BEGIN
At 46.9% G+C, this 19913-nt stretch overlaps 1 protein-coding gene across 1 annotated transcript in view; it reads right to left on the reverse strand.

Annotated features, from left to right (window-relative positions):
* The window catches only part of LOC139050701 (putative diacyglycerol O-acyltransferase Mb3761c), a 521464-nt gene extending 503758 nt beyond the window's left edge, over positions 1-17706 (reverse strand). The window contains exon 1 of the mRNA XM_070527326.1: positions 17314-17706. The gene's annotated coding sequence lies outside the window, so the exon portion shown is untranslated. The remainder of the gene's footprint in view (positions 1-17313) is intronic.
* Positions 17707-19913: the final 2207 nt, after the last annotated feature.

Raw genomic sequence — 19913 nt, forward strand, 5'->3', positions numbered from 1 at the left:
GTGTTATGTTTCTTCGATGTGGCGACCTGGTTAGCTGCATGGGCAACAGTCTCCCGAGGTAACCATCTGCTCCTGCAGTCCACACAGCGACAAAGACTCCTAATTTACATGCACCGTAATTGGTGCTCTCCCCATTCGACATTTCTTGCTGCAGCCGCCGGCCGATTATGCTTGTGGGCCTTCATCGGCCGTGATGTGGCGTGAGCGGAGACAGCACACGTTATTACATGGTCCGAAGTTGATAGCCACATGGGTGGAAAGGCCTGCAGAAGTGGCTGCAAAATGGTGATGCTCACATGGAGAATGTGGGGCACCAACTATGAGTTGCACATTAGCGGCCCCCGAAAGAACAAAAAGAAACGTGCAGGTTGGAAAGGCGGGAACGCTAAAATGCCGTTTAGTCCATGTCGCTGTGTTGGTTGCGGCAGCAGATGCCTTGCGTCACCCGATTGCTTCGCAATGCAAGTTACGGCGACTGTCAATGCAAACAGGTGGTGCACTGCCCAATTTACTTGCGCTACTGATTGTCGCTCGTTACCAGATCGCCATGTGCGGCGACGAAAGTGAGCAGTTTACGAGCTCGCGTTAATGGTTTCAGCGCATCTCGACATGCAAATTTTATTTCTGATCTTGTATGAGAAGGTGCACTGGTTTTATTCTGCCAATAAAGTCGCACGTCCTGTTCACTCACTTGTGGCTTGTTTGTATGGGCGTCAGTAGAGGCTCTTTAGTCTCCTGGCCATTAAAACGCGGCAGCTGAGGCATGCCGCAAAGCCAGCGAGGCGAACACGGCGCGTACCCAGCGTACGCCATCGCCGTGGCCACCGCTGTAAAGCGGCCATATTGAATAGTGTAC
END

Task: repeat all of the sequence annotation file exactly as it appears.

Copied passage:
At 46.9% G+C, this 19913-nt stretch overlaps 1 protein-coding gene across 1 annotated transcript in view; it reads right to left on the reverse strand.

Annotated features, from left to right (window-relative positions):
* The window catches only part of LOC139050701 (putative diacyglycerol O-acyltransferase Mb3761c), a 521464-nt gene extending 503758 nt beyond the window's left edge, over positions 1-17706 (reverse strand). The window contains exon 1 of the mRNA XM_070527326.1: positions 17314-17706. The gene's annotated coding sequence lies outside the window, so the exon portion shown is untranslated. The remainder of the gene's footprint in view (positions 1-17313) is intronic.
* Positions 17707-19913: the final 2207 nt, after the last annotated feature.

Raw genomic sequence — 19913 nt, forward strand, 5'->3', positions numbered from 1 at the left:
GTGTTATGTTTCTTCGATGTGGCGACCTGGTTAGCTGCATGGGCAACAGTCTCCCGAGGTAACCATCTGCTCCTGCAGTCCACACAGCGACAAAGACTCCTAATTTACATGCACCGTAATTGGTGCTCTCCCCATTCGACATTTCTTGCTGCAGCCGCCGGCCGATTATGCTTGTGGGCCTTCATCGGCCGTGATGTGGCGTGAGCGGAGACAGCACACGTTATTACATGGTCCGAAGTTGATAGCCACATGGGTGGAAAGGCCTGCAGAAGTGGCTGCAAAATGGTGATGCTCACATGGAGAATGTGGGGCACCAACTATGAGTTGCACATTAGCGGCCCCCGAAAGAACAAAAAGAAACGTGCAGGTTGGAAAGGCGGGAACGCTAAAATGCCGTTTAGTCCATGTCGCTGTGTTGGTTGCGGCAGCAGATGCCTTGCGTCACCCGATTGCTTCGCAATGCAAGTTACGGCGACTGTCAATGCAAACAGGTGGTGCACTGCCCAATTTACTTGCGCTACTGATTGTCGCTCGTTACCAGATCGCCATGTGCGGCGACGAAAGTGAGCAGTTTACGAGCTCGCGTTAATGGTTTCAGCGCATCTCGACATGCAAATTTTATTTCTGATCTTGTATGAGAAGGTGCACTGGTTTTATTCTGCCAATAAAGTCGCACGTCCTGTTCACTCACTTGTGGCTTGTTTGTATGGGCGTCAGTAGAGGCTCTTTAGTCTCCTGGCCATTAAAACGCGGCAGCTGAGGCATGCCGCAAAGCCAGCGAGGCGAACACGGCGCGTACCCAGCGTACGCCATCGCCGTGGCCACCGCTGTAAAGCGGCCATATTGAATAGTGTAC